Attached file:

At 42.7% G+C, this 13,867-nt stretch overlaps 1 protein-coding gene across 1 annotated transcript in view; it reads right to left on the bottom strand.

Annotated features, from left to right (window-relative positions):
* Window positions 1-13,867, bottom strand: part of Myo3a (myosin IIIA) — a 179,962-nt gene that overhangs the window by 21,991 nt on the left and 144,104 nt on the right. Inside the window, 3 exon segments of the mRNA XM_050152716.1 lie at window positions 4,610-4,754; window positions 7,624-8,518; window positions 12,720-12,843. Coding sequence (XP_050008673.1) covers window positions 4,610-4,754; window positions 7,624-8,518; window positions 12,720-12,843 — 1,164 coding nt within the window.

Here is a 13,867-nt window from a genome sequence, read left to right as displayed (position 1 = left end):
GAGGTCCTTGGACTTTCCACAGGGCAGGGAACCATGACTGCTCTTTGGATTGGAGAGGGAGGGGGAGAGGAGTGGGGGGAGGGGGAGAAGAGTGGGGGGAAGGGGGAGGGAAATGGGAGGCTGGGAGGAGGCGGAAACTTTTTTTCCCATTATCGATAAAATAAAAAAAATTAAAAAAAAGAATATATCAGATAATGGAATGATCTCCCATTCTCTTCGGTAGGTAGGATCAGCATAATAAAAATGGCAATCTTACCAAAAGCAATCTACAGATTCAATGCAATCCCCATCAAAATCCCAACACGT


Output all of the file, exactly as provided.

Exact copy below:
At 42.7% G+C, this 13,867-nt stretch overlaps 1 protein-coding gene across 1 annotated transcript in view; it reads right to left on the bottom strand.

Annotated features, from left to right (window-relative positions):
* Window positions 1-13,867, bottom strand: part of Myo3a (myosin IIIA) — a 179,962-nt gene that overhangs the window by 21,991 nt on the left and 144,104 nt on the right. Inside the window, 3 exon segments of the mRNA XM_050152716.1 lie at window positions 4,610-4,754; window positions 7,624-8,518; window positions 12,720-12,843. Coding sequence (XP_050008673.1) covers window positions 4,610-4,754; window positions 7,624-8,518; window positions 12,720-12,843 — 1,164 coding nt within the window.

Here is a 13,867-nt window from a genome sequence, read left to right as displayed (position 1 = left end):
GAGGTCCTTGGACTTTCCACAGGGCAGGGAACCATGACTGCTCTTTGGATTGGAGAGGGAGGGGGAGAGGAGTGGGGGGAGGGGGAGAAGAGTGGGGGGAAGGGGGAGGGAAATGGGAGGCTGGGAGGAGGCGGAAACTTTTTTTCCCATTATCGATAAAATAAAAAAAATTAAAAAAAAGAATATATCAGATAATGGAATGATCTCCCATTCTCTTCGGTAGGTAGGATCAGCATAATAAAAATGGCAATCTTACCAAAAGCAATCTACAGATTCAATGCAATCCCCATCAAAATCCCAACACGT